Frechiella or A nautilus with an ammonite suture…

Frechiella subcarinata (YOUNG & BIRD, 1822), 8.5 cm diameter, Port Mulgrave, with a Dactylioceras fragment and a belemnite phragmocone in the aperture

Frechiella subcarinata (YOUNG & BIRD, 1822), 8.5 cm diameter, Port Mulgrave, with a Dactylioceras fragment and a belemnite phragmocone in the aperture

Frechiella is one of the rarest Yorkshire lias ammonites and in some respects also one of the oddest.

It comes from a so-called “aberrant” line of ammonites, previously thought to come from one subfamily Bouleiceratinae of the family Hildoceratidae,
but nowadays after some more analysis (Rouleau et al 2003) is being split up into the 3 subfamilies Bouleiceratinae (lower Toarcian),
Leukadiellinae (middle Toarcian) and Paroniceratinae (upper Toarcian, including Frechiella) but all still under Hildoceratidae.
All are much more common in the tethyan realm, and are rare “strays” into the north-west european faunal province.
All members show a characteristically reduced, sometimes “ceratitic” suture (named after the triassic ammonite genus Ceratites, which showed a similar suture).
Oxyparoniceras telemachi (RENZ), 2 cm This is a member of the same subfamily, but not found in Britain, but somewhat further south from Barjac in the south of France (and purchased by me).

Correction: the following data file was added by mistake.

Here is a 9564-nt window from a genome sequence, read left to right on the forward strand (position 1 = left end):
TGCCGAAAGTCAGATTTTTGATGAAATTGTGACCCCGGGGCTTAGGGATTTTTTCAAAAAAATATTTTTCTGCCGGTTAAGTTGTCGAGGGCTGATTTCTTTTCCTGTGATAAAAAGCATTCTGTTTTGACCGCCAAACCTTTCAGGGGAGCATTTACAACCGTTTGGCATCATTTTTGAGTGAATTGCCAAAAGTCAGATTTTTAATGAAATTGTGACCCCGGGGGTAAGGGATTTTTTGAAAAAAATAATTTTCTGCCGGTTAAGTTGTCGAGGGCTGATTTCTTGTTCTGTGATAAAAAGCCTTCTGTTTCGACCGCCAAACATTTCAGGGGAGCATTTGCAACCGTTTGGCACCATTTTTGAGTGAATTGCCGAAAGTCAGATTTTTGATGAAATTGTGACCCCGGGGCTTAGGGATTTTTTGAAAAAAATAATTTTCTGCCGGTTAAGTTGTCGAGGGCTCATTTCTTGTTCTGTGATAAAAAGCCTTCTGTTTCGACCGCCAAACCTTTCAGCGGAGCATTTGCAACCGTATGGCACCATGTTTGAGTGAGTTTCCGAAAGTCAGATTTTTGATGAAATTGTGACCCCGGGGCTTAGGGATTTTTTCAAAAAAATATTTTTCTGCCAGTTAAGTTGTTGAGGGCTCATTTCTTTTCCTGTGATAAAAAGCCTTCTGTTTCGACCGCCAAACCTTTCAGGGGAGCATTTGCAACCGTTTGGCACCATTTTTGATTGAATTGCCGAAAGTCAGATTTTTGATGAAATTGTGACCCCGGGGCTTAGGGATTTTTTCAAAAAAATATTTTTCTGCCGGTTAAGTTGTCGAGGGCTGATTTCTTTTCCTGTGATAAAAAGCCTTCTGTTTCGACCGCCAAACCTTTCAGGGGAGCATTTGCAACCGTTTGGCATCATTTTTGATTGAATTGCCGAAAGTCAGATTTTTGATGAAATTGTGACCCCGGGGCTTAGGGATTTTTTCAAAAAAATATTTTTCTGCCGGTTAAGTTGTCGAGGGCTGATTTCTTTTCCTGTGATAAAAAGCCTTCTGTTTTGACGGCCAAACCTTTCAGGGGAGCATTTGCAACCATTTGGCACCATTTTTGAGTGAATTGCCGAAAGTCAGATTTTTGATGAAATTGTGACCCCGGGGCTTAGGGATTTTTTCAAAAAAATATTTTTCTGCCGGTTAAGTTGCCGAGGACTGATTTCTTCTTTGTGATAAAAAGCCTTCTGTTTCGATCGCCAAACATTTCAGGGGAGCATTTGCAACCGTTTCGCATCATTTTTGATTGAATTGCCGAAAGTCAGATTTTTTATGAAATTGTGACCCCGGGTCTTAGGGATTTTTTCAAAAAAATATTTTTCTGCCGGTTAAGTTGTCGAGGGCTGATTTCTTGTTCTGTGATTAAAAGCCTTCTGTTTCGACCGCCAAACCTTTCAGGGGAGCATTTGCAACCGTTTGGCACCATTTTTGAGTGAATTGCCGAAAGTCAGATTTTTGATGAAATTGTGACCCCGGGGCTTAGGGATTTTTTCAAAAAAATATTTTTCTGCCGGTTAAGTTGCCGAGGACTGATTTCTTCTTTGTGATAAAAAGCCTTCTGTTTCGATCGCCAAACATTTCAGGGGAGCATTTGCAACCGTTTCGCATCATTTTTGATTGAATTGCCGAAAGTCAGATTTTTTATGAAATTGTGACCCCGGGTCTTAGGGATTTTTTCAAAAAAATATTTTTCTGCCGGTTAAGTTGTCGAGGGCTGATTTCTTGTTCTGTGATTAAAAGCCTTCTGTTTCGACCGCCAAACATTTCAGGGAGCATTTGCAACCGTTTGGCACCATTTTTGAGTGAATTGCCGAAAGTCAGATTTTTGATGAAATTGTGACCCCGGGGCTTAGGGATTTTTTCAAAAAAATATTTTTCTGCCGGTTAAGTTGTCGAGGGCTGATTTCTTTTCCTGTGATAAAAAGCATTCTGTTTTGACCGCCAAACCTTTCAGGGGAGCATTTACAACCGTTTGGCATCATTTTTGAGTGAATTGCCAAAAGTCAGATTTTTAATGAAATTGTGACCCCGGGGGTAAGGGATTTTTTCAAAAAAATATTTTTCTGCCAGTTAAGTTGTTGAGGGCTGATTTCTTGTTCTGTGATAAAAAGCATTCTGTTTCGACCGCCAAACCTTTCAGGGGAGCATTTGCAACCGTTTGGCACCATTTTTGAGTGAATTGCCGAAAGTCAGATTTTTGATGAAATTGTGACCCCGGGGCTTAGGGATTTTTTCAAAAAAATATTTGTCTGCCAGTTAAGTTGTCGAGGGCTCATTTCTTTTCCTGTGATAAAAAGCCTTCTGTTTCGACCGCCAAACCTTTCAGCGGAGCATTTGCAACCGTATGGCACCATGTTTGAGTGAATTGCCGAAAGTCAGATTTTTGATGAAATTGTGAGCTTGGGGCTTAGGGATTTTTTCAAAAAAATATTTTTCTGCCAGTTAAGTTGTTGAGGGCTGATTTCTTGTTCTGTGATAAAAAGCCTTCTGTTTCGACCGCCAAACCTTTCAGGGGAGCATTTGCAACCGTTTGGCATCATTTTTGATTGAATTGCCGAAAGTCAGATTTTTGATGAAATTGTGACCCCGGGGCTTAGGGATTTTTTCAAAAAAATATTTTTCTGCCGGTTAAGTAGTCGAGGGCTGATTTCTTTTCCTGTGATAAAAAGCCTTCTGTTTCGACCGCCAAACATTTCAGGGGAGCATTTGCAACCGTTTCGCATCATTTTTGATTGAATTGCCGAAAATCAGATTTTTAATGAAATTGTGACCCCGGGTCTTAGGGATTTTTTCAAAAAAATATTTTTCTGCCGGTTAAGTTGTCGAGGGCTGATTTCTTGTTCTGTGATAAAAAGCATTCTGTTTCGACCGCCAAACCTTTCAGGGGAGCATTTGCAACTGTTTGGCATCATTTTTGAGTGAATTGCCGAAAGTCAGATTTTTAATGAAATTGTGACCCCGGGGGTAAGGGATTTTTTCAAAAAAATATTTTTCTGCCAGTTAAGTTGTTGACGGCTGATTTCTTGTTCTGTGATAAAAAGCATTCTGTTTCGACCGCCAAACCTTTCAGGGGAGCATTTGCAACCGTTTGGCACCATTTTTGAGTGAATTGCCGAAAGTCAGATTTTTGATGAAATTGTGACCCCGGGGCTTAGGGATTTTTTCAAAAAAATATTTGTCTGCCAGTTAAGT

Oxyparoniceras telemachi (RENZ), 2 cm
This is a member of the same subfamily, but not found in Britain, but somewhat further south from Barjac in the south of France (and purchased by me).

This is also the main diagnostic feature, otherwise one could easily confuse these very involute ammonites with a nautilus , especially when they are wave-rolled –
In fact, Frechiella subcarinata was originally called Nautilus subcarinatus YOUNG & BIRD, 1822 –
you can just believe that, if it weren’t for the very characteristic suture, and I guess some of you might now go checking the nautilus in their collections …
(and of course : Frechiella is an ammonite, not a nautilus !)
Well preserved specimen show a faint keel on a rounded, sometimes slightly rectangular venter, faint radial ribs, sometimes flat waves can be seen close to the umbilicus.
With almost all specimen I’ve seen (and that’s not many…) the body chamber is more or less crushed or imploded.
Frechiella subcarinata (YOUNG & BIRD, 1822), 10 cm, Hawsker Bottoms

Frechiella subcarinata (YOUNG & BIRD, 1822), 10 cm, Hawsker Bottoms

Frechiella subcarinata (YOUNG & BIRD, 1822) , the only Yorkshire species in the genus Frechiella found so far,
occurs only in the main alum shales, commune subzone, bed 54 (HOWARTH 1992).
It is one of the rarest Yorkshire coast lias ammonites, and many regard it as the “holy grail” of upper lias ammonites.
I had for a time almost given up on trying to find one myself, and bought an unprepared specimen, found at Port Mulgrave (the one pictured below the title),
from Mike Marshall in September 2003.
But as it happened – and doesn´t it always happen like this ?!  – a year later in September 2004 one twinkled up at me from the cliff debris on one of my favourite
spots around Hawsker Bottoms – this is the one pictured above – I have not found one since, not even a fragment.
AndyS

You can´t find everything or Buying fossils